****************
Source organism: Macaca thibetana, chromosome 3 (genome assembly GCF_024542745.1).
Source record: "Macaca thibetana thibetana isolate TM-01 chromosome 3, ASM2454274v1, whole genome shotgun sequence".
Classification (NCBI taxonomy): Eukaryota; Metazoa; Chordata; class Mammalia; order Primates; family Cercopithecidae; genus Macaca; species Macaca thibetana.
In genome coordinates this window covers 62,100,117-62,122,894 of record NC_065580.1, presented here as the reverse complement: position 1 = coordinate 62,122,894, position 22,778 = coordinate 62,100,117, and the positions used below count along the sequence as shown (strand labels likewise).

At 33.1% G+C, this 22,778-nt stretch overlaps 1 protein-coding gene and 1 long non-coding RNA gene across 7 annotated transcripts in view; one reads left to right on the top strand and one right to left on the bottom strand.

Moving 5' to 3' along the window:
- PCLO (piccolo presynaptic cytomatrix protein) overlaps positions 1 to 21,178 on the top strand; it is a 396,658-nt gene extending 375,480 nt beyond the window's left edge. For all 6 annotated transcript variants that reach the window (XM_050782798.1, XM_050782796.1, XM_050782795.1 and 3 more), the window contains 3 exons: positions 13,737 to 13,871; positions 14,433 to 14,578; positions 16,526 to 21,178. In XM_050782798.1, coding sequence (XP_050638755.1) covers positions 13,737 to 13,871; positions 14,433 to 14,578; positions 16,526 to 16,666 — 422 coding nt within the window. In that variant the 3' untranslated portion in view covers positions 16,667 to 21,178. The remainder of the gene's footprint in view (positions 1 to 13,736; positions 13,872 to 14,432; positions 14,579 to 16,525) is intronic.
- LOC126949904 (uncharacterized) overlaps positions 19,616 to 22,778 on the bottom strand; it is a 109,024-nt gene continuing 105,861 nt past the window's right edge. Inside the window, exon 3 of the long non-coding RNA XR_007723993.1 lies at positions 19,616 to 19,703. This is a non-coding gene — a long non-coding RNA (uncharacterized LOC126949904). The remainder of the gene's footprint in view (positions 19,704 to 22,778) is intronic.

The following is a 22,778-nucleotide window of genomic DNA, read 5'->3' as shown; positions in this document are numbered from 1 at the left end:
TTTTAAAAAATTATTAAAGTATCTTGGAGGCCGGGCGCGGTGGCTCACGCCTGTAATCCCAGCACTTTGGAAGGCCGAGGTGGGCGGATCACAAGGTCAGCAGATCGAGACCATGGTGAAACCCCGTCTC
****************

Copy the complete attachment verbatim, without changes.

Source organism: Macaca thibetana, chromosome 3 (genome assembly GCF_024542745.1).
Source record: "Macaca thibetana thibetana isolate TM-01 chromosome 3, ASM2454274v1, whole genome shotgun sequence".
Classification (NCBI taxonomy): Eukaryota; Metazoa; Chordata; class Mammalia; order Primates; family Cercopithecidae; genus Macaca; species Macaca thibetana.
In genome coordinates this window covers 62,100,117-62,122,894 of record NC_065580.1, presented here as the reverse complement: position 1 = coordinate 62,122,894, position 22,778 = coordinate 62,100,117, and the positions used below count along the sequence as shown (strand labels likewise).

At 33.1% G+C, this 22,778-nt stretch overlaps 1 protein-coding gene and 1 long non-coding RNA gene across 7 annotated transcripts in view; one reads left to right on the top strand and one right to left on the bottom strand.

Moving 5' to 3' along the window:
- PCLO (piccolo presynaptic cytomatrix protein) overlaps positions 1 to 21,178 on the top strand; it is a 396,658-nt gene extending 375,480 nt beyond the window's left edge. For all 6 annotated transcript variants that reach the window (XM_050782798.1, XM_050782796.1, XM_050782795.1 and 3 more), the window contains 3 exons: positions 13,737 to 13,871; positions 14,433 to 14,578; positions 16,526 to 21,178. In XM_050782798.1, coding sequence (XP_050638755.1) covers positions 13,737 to 13,871; positions 14,433 to 14,578; positions 16,526 to 16,666 — 422 coding nt within the window. In that variant the 3' untranslated portion in view covers positions 16,667 to 21,178. The remainder of the gene's footprint in view (positions 1 to 13,736; positions 13,872 to 14,432; positions 14,579 to 16,525) is intronic.
- LOC126949904 (uncharacterized) overlaps positions 19,616 to 22,778 on the bottom strand; it is a 109,024-nt gene continuing 105,861 nt past the window's right edge. Inside the window, exon 3 of the long non-coding RNA XR_007723993.1 lies at positions 19,616 to 19,703. This is a non-coding gene — a long non-coding RNA (uncharacterized LOC126949904). The remainder of the gene's footprint in view (positions 19,704 to 22,778) is intronic.

The following is a 22,778-nucleotide window of genomic DNA, read 5'->3' as shown; positions in this document are numbered from 1 at the left end:
TTTTAAAAAATTATTAAAGTATCTTGGAGGCCGGGCGCGGTGGCTCACGCCTGTAATCCCAGCACTTTGGAAGGCCGAGGTGGGCGGATCACAAGGTCAGCAGATCGAGACCATGGTGAAACCCCGTCTC